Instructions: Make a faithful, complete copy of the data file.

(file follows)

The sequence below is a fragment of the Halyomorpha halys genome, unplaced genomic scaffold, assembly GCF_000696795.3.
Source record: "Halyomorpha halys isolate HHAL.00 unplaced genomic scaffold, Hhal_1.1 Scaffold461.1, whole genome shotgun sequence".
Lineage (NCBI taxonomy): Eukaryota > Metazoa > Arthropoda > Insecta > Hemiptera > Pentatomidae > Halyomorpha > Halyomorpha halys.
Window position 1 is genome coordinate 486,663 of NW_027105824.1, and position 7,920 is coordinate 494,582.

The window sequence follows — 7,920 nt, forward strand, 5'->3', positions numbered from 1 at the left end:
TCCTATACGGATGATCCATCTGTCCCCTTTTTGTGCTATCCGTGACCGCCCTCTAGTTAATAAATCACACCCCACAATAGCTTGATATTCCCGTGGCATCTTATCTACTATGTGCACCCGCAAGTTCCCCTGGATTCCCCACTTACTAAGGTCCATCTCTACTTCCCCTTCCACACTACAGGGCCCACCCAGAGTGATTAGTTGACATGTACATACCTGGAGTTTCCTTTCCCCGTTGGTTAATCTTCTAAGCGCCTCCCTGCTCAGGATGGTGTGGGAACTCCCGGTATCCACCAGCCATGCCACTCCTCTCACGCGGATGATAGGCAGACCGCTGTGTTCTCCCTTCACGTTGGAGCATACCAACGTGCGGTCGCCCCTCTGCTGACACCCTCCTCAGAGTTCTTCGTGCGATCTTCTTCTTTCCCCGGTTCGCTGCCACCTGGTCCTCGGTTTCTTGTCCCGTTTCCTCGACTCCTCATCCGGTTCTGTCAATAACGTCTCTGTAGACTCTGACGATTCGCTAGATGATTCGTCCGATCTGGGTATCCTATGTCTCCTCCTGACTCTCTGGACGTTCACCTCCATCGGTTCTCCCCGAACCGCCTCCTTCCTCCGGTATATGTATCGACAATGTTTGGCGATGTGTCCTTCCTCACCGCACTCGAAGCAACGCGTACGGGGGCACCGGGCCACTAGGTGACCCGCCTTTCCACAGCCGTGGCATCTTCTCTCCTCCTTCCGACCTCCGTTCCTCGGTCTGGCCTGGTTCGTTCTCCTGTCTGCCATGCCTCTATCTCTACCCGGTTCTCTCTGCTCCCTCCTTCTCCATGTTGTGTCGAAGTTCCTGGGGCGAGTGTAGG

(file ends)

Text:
The sequence below is a fragment of the Halyomorpha halys genome, unplaced genomic scaffold, assembly GCF_000696795.3.
Source record: "Halyomorpha halys isolate HHAL.00 unplaced genomic scaffold, Hhal_1.1 Scaffold461.1, whole genome shotgun sequence".
Lineage (NCBI taxonomy): Eukaryota > Metazoa > Arthropoda > Insecta > Hemiptera > Pentatomidae > Halyomorpha > Halyomorpha halys.
Window position 1 is genome coordinate 486,663 of NW_027105824.1, and position 7,920 is coordinate 494,582.

The window sequence follows — 7,920 nt, forward strand, 5'->3', positions numbered from 1 at the left end:
TCCTATACGGATGATCCATCTGTCCCCTTTTTGTGCTATCCGTGACCGCCCTCTAGTTAATAAATCACACCCCACAATAGCTTGATATTCCCGTGGCATCTTATCTACTATGTGCACCCGCAAGTTCCCCTGGATTCCCCACTTACTAAGGTCCATCTCTACTTCCCCTTCCACACTACAGGGCCCACCCAGAGTGATTAGTTGACATGTACATACCTGGAGTTTCCTTTCCCCGTTGGTTAATCTTCTAAGCGCCTCCCTGCTCAGGATGGTGTGGGAACTCCCGGTATCCACCAGCCATGCCACTCCTCTCACGCGGATGATAGGCAGACCGCTGTGTTCTCCCTTCACGTTGGAGCATACCAACGTGCGGTCGCCCCTCTGCTGACACCCTCCTCAGAGTTCTTCGTGCGATCTTCTTCTTTCCCCGGTTCGCTGCCACCTGGTCCTCGGTTTCTTGTCCCGTTTCCTCGACTCCTCATCCGGTTCTGTCAATAACGTCTCTGTAGACTCTGACGATTCGCTAGATGATTCGTCCGATCTGGGTATCCTATGTCTCCTCCTGACTCTCTGGACGTTCACCTCCATCGGTTCTCCCCGAACCGCCTCCTTCCTCCGGTATATGTATCGACAATGTTTGGCGATGTGTCCTTCCTCACCGCACTCGAAGCAACGCGTACGGGGGCACCGGGCCACTAGGTGACCCGCCTTTCCACAGCCGTGGCATCTTCTCTCCTCCTTCCGACCTCCGTTCCTCGGTCTGGCCTGGTTCGTTCTCCTGTCTGCCATGCCTCTATCTCTACCCGGTTCTCTCTGCTCCCTCCTTCTCCATGTTGTGTCGAAGTTCCTGGGGCGAGTGTAGG